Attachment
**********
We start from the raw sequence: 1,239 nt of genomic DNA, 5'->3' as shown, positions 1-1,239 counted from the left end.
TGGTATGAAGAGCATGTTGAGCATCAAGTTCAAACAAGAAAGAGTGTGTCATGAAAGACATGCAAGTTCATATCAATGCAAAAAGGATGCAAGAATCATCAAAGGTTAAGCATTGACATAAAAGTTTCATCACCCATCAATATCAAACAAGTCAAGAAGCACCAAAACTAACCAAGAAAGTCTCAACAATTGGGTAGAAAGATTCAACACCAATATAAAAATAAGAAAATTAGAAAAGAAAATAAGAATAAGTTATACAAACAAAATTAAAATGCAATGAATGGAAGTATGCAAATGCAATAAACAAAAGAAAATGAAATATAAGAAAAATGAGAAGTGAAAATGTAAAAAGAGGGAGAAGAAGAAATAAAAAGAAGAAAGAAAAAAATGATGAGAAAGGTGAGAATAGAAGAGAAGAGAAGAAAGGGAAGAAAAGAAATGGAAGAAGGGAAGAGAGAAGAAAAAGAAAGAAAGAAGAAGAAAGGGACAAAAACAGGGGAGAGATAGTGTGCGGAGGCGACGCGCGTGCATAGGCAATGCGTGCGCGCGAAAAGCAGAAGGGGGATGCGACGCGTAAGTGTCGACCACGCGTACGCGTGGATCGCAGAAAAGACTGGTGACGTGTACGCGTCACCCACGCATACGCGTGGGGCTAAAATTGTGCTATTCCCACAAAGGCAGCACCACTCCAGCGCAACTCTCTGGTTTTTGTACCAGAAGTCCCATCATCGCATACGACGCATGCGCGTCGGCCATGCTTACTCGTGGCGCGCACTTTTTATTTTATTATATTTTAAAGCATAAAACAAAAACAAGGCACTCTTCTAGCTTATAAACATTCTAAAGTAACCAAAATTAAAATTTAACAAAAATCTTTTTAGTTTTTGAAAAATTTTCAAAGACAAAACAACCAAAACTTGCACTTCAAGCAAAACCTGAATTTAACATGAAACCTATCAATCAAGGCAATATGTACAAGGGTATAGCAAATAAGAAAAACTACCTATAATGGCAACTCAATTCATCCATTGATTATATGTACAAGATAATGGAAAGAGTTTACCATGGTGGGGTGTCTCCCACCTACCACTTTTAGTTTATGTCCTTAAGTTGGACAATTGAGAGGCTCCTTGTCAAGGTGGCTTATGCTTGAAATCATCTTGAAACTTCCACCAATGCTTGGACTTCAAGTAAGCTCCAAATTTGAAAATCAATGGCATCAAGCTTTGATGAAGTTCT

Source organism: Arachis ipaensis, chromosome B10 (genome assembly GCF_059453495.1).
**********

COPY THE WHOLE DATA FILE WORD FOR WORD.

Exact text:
We start from the raw sequence: 1,239 nt of genomic DNA, 5'->3' as shown, positions 1-1,239 counted from the left end.
TGGTATGAAGAGCATGTTGAGCATCAAGTTCAAACAAGAAAGAGTGTGTCATGAAAGACATGCAAGTTCATATCAATGCAAAAAGGATGCAAGAATCATCAAAGGTTAAGCATTGACATAAAAGTTTCATCACCCATCAATATCAAACAAGTCAAGAAGCACCAAAACTAACCAAGAAAGTCTCAACAATTGGGTAGAAAGATTCAACACCAATATAAAAATAAGAAAATTAGAAAAGAAAATAAGAATAAGTTATACAAACAAAATTAAAATGCAATGAATGGAAGTATGCAAATGCAATAAACAAAAGAAAATGAAATATAAGAAAAATGAGAAGTGAAAATGTAAAAAGAGGGAGAAGAAGAAATAAAAAGAAGAAAGAAAAAAATGATGAGAAAGGTGAGAATAGAAGAGAAGAGAAGAAAGGGAAGAAAAGAAATGGAAGAAGGGAAGAGAGAAGAAAAAGAAAGAAAGAAGAAGAAAGGGACAAAAACAGGGGAGAGATAGTGTGCGGAGGCGACGCGCGTGCATAGGCAATGCGTGCGCGCGAAAAGCAGAAGGGGGATGCGACGCGTAAGTGTCGACCACGCGTACGCGTGGATCGCAGAAAAGACTGGTGACGTGTACGCGTCACCCACGCATACGCGTGGGGCTAAAATTGTGCTATTCCCACAAAGGCAGCACCACTCCAGCGCAACTCTCTGGTTTTTGTACCAGAAGTCCCATCATCGCATACGACGCATGCGCGTCGGCCATGCTTACTCGTGGCGCGCACTTTTTATTTTATTATATTTTAAAGCATAAAACAAAAACAAGGCACTCTTCTAGCTTATAAACATTCTAAAGTAACCAAAATTAAAATTTAACAAAAATCTTTTTAGTTTTTGAAAAATTTTCAAAGACAAAACAACCAAAACTTGCACTTCAAGCAAAACCTGAATTTAACATGAAACCTATCAATCAAGGCAATATGTACAAGGGTATAGCAAATAAGAAAAACTACCTATAATGGCAACTCAATTCATCCATTGATTATATGTACAAGATAATGGAAAGAGTTTACCATGGTGGGGTGTCTCCCACCTACCACTTTTAGTTTATGTCCTTAAGTTGGACAATTGAGAGGCTCCTTGTCAAGGTGGCTTATGCTTGAAATCATCTTGAAACTTCCACCAATGCTTGGACTTCAAGTAAGCTCCAAATTTGAAAATCAATGGCATCAAGCTTTGATGAAGTTCT

Source organism: Arachis ipaensis, chromosome B10 (genome assembly GCF_059453495.1).